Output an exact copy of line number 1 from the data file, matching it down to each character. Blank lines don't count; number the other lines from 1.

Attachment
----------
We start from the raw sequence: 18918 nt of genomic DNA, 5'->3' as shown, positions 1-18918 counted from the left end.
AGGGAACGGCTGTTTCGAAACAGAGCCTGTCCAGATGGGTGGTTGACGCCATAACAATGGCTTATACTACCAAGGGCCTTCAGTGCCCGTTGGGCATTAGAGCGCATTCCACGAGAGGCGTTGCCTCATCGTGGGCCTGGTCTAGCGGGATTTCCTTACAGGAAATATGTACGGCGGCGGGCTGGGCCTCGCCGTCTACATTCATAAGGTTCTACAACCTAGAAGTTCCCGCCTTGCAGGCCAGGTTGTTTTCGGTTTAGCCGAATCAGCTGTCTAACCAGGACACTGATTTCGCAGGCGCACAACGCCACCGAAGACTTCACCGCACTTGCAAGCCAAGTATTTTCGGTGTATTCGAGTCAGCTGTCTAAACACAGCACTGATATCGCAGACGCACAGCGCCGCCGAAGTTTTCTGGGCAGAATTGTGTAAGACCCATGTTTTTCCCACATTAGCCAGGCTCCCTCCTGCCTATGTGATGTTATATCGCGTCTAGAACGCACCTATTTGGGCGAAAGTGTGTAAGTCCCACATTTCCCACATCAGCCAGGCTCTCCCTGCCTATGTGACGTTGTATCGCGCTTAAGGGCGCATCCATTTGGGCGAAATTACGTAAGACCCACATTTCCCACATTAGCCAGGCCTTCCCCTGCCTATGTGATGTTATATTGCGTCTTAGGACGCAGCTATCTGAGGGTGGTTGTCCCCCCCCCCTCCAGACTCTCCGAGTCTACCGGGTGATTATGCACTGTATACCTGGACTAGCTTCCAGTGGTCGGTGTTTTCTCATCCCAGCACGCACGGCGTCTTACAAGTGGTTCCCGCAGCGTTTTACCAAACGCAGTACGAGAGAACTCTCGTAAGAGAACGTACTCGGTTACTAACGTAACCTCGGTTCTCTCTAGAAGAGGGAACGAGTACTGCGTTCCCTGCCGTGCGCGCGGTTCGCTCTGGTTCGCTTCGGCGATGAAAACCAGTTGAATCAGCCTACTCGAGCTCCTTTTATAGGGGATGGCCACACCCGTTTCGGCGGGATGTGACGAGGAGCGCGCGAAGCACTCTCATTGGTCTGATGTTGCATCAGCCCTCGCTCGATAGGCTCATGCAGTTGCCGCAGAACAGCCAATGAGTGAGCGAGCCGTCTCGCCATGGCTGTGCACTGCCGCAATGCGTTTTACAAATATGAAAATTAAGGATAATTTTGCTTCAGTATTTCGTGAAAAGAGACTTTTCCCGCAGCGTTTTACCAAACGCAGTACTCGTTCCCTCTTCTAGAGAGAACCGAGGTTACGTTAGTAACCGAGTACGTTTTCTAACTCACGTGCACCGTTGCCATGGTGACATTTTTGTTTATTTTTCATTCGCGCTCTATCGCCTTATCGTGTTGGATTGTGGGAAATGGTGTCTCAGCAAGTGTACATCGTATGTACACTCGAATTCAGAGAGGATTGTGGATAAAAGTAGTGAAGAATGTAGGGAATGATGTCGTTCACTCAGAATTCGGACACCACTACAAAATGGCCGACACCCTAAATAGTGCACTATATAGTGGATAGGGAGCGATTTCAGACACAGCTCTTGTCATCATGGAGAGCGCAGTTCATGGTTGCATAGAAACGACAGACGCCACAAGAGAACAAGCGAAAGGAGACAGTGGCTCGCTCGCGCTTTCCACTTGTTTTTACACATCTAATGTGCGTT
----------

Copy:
We start from the raw sequence: 18918 nt of genomic DNA, 5'->3' as shown, positions 1-18918 counted from the left end.